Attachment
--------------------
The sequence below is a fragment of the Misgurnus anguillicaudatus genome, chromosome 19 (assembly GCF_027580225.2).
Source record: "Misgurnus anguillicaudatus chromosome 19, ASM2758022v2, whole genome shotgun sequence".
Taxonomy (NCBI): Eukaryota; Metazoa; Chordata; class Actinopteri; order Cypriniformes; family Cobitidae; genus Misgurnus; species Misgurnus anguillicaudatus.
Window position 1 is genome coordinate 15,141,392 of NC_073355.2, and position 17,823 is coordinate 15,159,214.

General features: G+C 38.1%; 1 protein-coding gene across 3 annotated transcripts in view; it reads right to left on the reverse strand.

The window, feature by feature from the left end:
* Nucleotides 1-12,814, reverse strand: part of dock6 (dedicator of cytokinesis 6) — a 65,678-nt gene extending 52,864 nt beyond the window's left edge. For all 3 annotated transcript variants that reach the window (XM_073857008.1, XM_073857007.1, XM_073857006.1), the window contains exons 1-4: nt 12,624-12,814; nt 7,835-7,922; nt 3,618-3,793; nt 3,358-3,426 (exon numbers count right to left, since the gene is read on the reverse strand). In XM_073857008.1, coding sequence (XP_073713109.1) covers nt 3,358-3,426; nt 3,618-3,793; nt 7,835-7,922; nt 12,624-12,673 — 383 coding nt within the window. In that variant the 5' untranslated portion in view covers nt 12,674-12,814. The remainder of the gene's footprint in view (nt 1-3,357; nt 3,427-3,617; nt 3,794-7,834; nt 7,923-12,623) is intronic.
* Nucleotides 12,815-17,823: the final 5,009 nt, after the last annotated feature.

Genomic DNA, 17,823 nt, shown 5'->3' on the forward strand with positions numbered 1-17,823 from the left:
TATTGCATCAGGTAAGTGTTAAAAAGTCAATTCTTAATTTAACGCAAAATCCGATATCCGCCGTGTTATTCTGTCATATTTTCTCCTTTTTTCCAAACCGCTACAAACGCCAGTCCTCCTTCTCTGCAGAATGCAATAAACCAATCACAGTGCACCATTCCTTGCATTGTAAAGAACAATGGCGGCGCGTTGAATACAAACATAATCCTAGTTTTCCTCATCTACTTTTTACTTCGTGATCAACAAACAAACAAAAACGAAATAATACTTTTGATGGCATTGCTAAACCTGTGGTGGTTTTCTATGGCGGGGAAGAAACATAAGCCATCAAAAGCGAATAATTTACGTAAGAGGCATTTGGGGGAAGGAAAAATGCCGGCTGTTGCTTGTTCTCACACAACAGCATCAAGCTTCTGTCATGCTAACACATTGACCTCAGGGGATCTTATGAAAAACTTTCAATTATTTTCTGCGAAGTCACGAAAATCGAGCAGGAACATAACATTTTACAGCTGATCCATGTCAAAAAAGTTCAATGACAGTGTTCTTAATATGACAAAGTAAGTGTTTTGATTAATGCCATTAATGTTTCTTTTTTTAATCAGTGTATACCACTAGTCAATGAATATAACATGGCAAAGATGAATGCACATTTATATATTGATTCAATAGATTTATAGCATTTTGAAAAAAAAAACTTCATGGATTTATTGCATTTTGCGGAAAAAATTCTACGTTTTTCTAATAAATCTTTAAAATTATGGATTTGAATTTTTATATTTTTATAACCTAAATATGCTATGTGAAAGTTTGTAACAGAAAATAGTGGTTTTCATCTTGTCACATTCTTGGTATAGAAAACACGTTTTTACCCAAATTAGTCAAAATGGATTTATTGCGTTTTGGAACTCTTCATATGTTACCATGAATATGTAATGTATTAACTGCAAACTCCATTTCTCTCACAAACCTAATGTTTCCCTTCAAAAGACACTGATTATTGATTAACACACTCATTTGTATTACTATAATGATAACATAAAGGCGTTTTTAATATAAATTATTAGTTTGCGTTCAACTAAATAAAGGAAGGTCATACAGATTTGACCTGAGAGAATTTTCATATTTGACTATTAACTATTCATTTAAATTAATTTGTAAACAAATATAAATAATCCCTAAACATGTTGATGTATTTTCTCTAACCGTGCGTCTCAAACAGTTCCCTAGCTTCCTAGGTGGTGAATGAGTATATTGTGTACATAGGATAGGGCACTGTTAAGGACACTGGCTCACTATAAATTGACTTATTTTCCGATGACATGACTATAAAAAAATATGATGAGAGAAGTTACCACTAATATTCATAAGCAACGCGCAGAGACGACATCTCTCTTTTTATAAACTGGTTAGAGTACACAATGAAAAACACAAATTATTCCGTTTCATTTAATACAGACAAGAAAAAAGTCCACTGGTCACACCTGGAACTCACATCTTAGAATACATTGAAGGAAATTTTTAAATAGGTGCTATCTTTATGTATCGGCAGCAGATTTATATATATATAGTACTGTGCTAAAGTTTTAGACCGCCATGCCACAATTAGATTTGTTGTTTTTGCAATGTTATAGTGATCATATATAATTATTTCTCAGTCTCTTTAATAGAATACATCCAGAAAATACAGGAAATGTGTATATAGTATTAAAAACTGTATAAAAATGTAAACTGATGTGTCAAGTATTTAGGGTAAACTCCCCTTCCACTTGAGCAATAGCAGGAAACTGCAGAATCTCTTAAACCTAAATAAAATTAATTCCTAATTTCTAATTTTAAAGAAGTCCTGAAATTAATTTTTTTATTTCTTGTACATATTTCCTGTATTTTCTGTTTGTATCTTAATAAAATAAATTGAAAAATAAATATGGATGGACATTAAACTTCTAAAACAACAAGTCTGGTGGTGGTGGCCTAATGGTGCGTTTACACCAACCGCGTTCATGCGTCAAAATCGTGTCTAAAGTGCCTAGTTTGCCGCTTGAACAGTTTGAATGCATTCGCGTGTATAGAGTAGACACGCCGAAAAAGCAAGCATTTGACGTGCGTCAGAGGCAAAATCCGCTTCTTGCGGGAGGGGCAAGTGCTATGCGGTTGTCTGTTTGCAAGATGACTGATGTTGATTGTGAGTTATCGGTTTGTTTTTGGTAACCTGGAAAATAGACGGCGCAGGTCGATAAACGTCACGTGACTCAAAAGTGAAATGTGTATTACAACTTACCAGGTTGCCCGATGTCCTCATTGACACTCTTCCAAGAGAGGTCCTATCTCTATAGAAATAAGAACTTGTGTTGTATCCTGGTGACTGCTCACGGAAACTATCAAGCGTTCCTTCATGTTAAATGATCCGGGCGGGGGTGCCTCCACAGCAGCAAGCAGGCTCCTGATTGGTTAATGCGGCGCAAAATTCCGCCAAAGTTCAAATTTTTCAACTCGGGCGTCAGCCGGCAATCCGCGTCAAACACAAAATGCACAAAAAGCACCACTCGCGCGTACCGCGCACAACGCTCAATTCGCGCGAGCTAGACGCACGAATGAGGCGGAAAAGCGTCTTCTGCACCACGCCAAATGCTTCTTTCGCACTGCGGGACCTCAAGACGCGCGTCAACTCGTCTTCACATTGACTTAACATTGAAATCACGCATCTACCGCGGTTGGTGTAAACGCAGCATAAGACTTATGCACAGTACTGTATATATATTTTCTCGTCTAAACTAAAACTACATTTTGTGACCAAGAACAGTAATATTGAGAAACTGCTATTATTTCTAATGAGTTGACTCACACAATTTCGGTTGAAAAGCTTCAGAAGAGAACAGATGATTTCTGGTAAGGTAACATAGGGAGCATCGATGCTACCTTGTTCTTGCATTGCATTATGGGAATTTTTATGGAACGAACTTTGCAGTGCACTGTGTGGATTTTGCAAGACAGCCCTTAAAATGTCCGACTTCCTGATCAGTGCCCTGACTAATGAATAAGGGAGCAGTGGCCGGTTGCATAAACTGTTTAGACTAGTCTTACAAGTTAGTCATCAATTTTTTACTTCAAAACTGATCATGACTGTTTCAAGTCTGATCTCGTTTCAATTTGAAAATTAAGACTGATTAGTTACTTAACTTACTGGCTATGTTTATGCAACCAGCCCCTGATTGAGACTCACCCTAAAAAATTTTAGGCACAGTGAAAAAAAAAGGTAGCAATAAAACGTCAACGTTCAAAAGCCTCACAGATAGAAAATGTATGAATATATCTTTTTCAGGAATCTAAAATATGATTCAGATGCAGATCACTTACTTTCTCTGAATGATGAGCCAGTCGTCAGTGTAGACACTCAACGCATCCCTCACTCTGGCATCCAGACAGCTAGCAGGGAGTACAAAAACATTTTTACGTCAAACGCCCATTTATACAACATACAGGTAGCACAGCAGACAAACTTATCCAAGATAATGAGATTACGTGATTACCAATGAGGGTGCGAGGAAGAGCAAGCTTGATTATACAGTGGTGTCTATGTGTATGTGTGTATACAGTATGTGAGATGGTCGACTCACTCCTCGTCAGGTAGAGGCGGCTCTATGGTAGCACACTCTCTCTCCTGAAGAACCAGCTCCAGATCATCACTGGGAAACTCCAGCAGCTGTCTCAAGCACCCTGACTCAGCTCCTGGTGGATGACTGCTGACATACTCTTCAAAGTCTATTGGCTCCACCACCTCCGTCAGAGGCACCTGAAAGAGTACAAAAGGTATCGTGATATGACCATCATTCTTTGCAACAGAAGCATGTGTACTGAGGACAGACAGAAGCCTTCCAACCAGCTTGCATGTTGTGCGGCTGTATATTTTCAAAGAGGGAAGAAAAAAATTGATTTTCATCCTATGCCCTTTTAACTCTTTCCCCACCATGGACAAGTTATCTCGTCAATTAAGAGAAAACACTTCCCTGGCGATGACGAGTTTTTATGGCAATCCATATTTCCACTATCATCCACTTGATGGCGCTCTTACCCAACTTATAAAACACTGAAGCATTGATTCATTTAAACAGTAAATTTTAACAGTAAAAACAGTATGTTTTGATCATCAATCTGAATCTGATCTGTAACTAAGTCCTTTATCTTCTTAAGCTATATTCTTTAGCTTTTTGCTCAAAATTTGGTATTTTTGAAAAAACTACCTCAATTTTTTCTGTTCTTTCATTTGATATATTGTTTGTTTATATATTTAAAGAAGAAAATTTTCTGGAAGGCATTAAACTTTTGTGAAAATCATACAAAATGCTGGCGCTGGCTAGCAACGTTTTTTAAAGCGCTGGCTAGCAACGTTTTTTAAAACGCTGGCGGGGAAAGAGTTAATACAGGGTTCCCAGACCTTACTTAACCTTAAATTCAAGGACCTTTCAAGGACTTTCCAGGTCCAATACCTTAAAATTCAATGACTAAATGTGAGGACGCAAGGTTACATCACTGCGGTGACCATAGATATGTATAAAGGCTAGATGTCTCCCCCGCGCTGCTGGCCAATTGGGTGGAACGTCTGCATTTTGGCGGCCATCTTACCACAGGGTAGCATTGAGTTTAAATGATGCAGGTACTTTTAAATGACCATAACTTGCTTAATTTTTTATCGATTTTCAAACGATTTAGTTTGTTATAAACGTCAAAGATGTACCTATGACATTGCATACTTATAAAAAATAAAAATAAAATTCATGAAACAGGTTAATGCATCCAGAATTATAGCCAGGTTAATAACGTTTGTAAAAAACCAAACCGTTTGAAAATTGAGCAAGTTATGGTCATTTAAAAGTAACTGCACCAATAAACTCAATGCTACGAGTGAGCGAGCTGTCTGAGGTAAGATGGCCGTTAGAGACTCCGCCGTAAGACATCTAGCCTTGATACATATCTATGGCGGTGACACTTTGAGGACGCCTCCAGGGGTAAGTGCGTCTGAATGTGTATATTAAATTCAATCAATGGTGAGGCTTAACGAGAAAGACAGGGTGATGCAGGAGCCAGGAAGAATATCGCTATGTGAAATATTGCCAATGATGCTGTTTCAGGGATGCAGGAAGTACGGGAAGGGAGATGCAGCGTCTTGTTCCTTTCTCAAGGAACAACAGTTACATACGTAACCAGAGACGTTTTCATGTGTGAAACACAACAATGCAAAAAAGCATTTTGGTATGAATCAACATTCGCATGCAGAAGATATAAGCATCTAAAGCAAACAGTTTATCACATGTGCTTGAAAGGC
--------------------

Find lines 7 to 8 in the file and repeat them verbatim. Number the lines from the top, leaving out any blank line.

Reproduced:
* Nucleotides 1-12,814, reverse strand: part of dock6 (dedicator of cytokinesis 6) — a 65,678-nt gene extending 52,864 nt beyond the window's left edge. For all 3 annotated transcript variants that reach the window (XM_073857008.1, XM_073857007.1, XM_073857006.1), the window contains exons 1-4: nt 12,624-12,814; nt 7,835-7,922; nt 3,618-3,793; nt 3,358-3,426 (exon numbers count right to left, since the gene is read on the reverse strand). In XM_073857008.1, coding sequence (XP_073713109.1) covers nt 3,358-3,426; nt 3,618-3,793; nt 7,835-7,922; nt 12,624-12,673 — 383 coding nt within the window. In that variant the 5' untranslated portion in view covers nt 12,674-12,814. The remainder of the gene's footprint in view (nt 1-3,357; nt 3,427-3,617; nt 3,794-7,834; nt 7,923-12,623) is intronic.
* Nucleotides 12,815-17,823: the final 5,009 nt, after the last annotated feature.